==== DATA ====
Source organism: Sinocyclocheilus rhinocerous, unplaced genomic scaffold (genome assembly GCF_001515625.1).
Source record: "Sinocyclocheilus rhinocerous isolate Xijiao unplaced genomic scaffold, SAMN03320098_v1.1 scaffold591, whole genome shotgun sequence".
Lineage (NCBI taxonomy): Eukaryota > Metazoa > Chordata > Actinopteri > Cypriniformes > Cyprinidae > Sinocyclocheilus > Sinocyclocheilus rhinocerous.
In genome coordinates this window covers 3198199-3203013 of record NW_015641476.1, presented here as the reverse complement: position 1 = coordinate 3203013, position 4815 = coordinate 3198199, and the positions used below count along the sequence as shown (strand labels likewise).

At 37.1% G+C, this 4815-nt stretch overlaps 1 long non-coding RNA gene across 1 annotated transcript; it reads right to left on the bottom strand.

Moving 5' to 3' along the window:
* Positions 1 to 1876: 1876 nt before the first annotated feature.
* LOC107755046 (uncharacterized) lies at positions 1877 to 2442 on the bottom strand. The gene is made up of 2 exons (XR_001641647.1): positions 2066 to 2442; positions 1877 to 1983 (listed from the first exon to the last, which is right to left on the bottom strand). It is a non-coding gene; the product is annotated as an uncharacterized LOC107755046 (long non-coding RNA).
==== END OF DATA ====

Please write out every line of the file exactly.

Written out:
Source organism: Sinocyclocheilus rhinocerous, unplaced genomic scaffold (genome assembly GCF_001515625.1).
Source record: "Sinocyclocheilus rhinocerous isolate Xijiao unplaced genomic scaffold, SAMN03320098_v1.1 scaffold591, whole genome shotgun sequence".
Lineage (NCBI taxonomy): Eukaryota > Metazoa > Chordata > Actinopteri > Cypriniformes > Cyprinidae > Sinocyclocheilus > Sinocyclocheilus rhinocerous.
In genome coordinates this window covers 3198199-3203013 of record NW_015641476.1, presented here as the reverse complement: position 1 = coordinate 3203013, position 4815 = coordinate 3198199, and the positions used below count along the sequence as shown (strand labels likewise).

At 37.1% G+C, this 4815-nt stretch overlaps 1 long non-coding RNA gene across 1 annotated transcript; it reads right to left on the bottom strand.

Moving 5' to 3' along the window:
* Positions 1 to 1876: 1876 nt before the first annotated feature.
* LOC107755046 (uncharacterized) lies at positions 1877 to 2442 on the bottom strand. The gene is made up of 2 exons (XR_001641647.1): positions 2066 to 2442; positions 1877 to 1983 (listed from the first exon to the last, which is right to left on the bottom strand). It is a non-coding gene; the product is annotated as an uncharacterized LOC107755046 (long non-coding RNA).